Courtney Breitenbucher of Tweed Puts a Spin on Chicago’s Vintage Scene

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Krrb.com/tweed  Courtney with a successful days picking crammed into the car!

Courtney after a successful day of picking crammed into the car!

As the brains and braun behind Tweed, Courtney Breitenbucher has built a her business by re-imagining and redecorating vintage pieces. Her designs always keep the integrity of the original piece but add an unexpected graphic or pop of color, putting new spins on proven classic pieces. After a few years in Nashville she returned to her native Chicago to set up shop. She may be new to being “the boss” of her own business, but Courtney is no stranger to making Chicago a more fashionable place to live one piece at a time.

Hi Courtney! Tell us a bit about yourself. Where are you from and where do you currently live?
My name is Courtney Breitenbucher, I grew up in the Chicago area. I went to school outside of Nashville for five years and then came back to Chicago. Right now I live in Oak Park, just outside the city. I’ve been a lover and admirer of all things vintage for some years and I’ve been redesigning, refinishing and rescuing furniture for just over a year now.

Krrb.com/tweed shadow box is the perfect place to display your favorite collectables.

A shadow box is the perfect place to display your favorite collectables.

What is the best thing about living in your neighborhood?
Oak Park is great! It’s the very first suburb to the west of Chicago, so I really have the best of both worlds. I have a part-time job downtown so I get the hustle and bustle of the city, but then I have quiet, tree-lined, historic Oak Park. I am definitely a city girl but I really value my green space.

Tweed is a great name for a shop. Is there a story behind it?
Aww, thanks! I picked it because for me it evokes a feeling of warmth and charm and history, so I feel it embodies a lot of the personality of the brand. It’s also short, simple and easy to remember which was important to me. I think it’s perfect for me but I’m so glad other people like it too!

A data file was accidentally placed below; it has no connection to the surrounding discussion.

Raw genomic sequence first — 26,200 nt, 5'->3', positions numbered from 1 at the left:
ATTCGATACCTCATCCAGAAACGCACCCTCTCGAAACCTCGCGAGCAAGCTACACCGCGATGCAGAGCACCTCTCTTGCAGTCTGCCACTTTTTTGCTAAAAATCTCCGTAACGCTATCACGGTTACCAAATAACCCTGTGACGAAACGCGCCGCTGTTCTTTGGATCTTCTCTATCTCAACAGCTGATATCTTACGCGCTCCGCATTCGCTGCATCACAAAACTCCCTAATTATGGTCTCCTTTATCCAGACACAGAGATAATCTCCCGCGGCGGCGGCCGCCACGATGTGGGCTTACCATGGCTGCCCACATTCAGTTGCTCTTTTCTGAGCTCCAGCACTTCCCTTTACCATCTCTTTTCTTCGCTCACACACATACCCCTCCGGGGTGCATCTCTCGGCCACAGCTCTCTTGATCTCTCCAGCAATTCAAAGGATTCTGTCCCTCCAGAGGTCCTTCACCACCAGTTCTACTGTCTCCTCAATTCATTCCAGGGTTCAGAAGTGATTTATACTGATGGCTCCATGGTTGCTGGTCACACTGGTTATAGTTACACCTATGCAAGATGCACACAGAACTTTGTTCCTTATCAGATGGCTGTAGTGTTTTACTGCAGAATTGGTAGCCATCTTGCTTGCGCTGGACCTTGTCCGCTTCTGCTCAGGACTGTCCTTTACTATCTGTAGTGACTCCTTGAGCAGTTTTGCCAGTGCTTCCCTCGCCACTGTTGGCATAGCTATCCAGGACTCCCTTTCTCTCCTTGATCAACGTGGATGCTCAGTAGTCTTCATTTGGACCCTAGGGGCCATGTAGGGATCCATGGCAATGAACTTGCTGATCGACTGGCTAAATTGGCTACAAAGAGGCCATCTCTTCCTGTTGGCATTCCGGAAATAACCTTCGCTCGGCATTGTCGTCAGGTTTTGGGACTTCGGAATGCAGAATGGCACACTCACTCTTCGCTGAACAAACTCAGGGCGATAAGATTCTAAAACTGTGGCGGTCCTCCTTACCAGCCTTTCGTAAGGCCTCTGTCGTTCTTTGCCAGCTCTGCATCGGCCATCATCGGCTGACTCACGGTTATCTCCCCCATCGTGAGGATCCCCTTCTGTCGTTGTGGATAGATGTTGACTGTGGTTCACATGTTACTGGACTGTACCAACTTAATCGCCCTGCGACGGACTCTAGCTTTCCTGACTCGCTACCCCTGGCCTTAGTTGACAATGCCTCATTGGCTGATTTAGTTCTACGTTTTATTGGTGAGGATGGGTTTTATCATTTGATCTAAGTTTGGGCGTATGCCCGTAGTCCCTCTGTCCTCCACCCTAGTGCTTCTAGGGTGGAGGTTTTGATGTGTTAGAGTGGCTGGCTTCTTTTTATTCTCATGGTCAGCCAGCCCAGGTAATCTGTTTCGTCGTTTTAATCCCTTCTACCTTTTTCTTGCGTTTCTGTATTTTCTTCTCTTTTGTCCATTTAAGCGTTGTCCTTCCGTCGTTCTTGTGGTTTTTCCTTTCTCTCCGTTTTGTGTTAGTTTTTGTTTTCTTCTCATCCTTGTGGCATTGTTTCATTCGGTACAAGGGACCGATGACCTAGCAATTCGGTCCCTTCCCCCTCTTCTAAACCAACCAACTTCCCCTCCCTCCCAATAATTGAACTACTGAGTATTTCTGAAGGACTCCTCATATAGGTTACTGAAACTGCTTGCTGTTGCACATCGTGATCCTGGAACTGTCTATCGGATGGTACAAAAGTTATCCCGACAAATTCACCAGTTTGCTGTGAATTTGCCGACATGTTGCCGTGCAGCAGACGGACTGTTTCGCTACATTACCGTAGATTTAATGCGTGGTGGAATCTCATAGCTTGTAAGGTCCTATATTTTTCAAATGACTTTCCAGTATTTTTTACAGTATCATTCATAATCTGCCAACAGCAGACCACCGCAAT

Krrb.com/tweed Courtney's boot at vintage maket

Courtney’s booth at vintage market.

How did you get started in vintage furnishings?
It started with a piece I refinished for my first apartment in the city. I had never done a project like it before, but I happened to walk past an old, dusty record cabinet at a thrift store and immediately saw what I could make of it. By the time I was done with the piece, I was addicted to the feeling of working with my hands. Since then, I’ve gone through a couple of different transformations as a brand, I focused on event design and DIY crafting for a while and picked up a love and an eye for home accents that I’ve blended with original condition vintage pieces and vintage that I’ve re-imagined.

Do you have any favorite memories of “treasure hunting” for vintage pieces?
Well, some of my favorite treasures have actually been smaller unusual items like a vintage string art kit still in the shrink wrap or vintage terrarium kit. I love finding vintage handmade crafts such as a round mirror in a brown macrame frame, a hand-painted kitchen canister set from the early 1980s and a four-foot tall macrame Christmas tree wall hanging that I’m pretty sure I squealed about when I saw it.

Krrb.com/tweed The first piece Courtney ever redesigned!

The first piece Courtney ever redesigned!

How do you go about redesigning a vintage piece? Is there a process that all your furniture goes through before you start to restyle it?